Mary Dixon: Time now for our series Kids Ask, where kids ask their parents probing questions, and we explore the answers together. For today’s question, a 6-year-old asks her mom why her school does lockdown drills. It’s become a normal part of school life, but disheartening for parents to talk about. WBEZ’s Susie An has the story.
Susie An: Think back to when you were in school. Your teacher is in the middle of a lesson when suddenly… the fire alarm goes off and kids start goofing off as they file out the door. It’s been a part of school life for decades. But something else that’s become normal for this generation of kids, but unfamiliar to their parents are lockdown drills. It’s a requirement for Illinois schools, and 6-year-old Edie had her first this fall.
Edie: We did a lockdown drill. We go to the bathroom and we turn off the light, and we lock the door.
Susie An: Edie is a sweet, soft spoken first grader. The metal detectors and bag checks every morning at her Chicago public school didn’t phase her since she was familiar with the process at the airport. But staying quiet in a bathroom with her classmates was a new one, and she had this question for her mom Betty Tran.
Edie: I asked her why do we do safety drills.
Betty Tran: And mommy said well, we do safety drills in case a bad person gets into school just to make sure you’re safe and everyone else is safe.
Susie An: Edie understood the answer, but it led to yet another question.
Betty Tran: I think you said, well, what if the robber has to go to the bathroom. We’re all in the bathroom?
Susie An: Tran assured Edie she’d be safe, and so far Edie hasn’t asked for more details. Tran says her daughter remains unaware of the violent events that have kept safety drills a requirement in schools.
Betty Tran: A part of me is very sad that it’s part of the, sort of, day to day. Obviously I think it’s very necessary but at the same time the fact that it is, is a little bit disheartening. I think as a parent and as a community, we’re trying to figure out the best way to address this.
Susie An: It’s a topic many families are tackling, especially with younger kids. My preschooler and 3rd grader both do safety drills, but my 4-year-old Gael doesn’t really understand why.
Susie An: Do you know why you have to do the safety drill?
Gael: It means lockdown.
Susie An: Do you know why you had to do that?
Susie An: Why?
Gael: I’m not saying anything.
Susie An: Oh, okay.
Susie An: My 3rd grader Oggie has been doing safety drills for years, and he says they do it in case quote “someone comes into the school.” He’s unbothered by the process.
Oggie: We get in the closet and we have to be like, quiet for about few minutes. It’s pretty packed.
Susie An: Patricia Faldani says that’s exactly the wide range of reactions you’ll get from kids about safety drills. She’s a school social worker for the Elmwood Park school district.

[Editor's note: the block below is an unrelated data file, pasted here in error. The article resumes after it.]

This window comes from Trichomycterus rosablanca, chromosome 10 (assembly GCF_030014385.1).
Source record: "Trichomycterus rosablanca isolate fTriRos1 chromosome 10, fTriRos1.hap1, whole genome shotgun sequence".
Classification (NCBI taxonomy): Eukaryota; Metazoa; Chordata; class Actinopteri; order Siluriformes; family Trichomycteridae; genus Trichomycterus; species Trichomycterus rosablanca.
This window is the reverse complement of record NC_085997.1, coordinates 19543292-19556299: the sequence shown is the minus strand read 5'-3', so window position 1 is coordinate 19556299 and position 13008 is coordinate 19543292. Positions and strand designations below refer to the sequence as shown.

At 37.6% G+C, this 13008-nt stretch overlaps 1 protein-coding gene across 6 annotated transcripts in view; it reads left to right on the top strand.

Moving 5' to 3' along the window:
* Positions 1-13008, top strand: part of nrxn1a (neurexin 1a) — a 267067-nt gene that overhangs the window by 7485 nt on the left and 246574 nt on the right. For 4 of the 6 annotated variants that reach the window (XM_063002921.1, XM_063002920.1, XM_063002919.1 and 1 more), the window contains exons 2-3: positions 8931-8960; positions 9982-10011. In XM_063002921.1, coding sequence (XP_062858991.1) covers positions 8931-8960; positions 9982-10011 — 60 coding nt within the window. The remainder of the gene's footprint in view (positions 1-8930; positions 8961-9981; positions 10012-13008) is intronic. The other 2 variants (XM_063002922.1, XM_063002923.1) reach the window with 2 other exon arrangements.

Patti Faldani: Parents know their kids best and some kids are going to be more anxious about it, and some kids are going to be more excited about it. And so you’re going to have to gauge your conversation with your child.
Susie An: Faldani says drills can be triggering for some students, and it’s best practice for schools not to make them realistic. Parents can also watch for any changes in behavior at home. She says if parents are feeling nervous about the drills, it might help to get details on how the school conducts them. Faldani says it’s tough when kids ask about violent events they hear on the news or from others. It can be a balancing act of not introducing too much scary information at one time.
Patti Faldani: Kids are going to naturally have questions and as much as we try to shield them from that, we can’t always shield them from that. And if you can keep the information basic and general, and "you’re right it is sad, and that’s why we’re doing things to make sure that we stay safe” that can definitely help.
Susie An: She says it’s best to find out what the child already knows and then answer questions based on that. Validate their feelings.
Patti Faldani: We’re just living in a very different world and it’s a terrible thing that we have to do this as adults to talk to children about this, but it is very necessary because we don’t want them frightened.
Susie An: For now, Betty Tran is grateful that the scary stuff in Edie’s life are things like big roller coasters at Six Flags.
Edie: I don’t like The Demon.
Betty Tran: We started on The Demon.
Edie: It has a big loopty loop.
Susie An: Oh yeah, that's a scary one.
Edie: And 4 corkscrews.
Susie An: Tran says she’ll be ready for whatever questions Edie has next. Susie An. WBEZ news.
WBEZ transcripts are generated by an automatic speech recognition service. We do our best to edit for misspellings and typos, but mistakes do come through.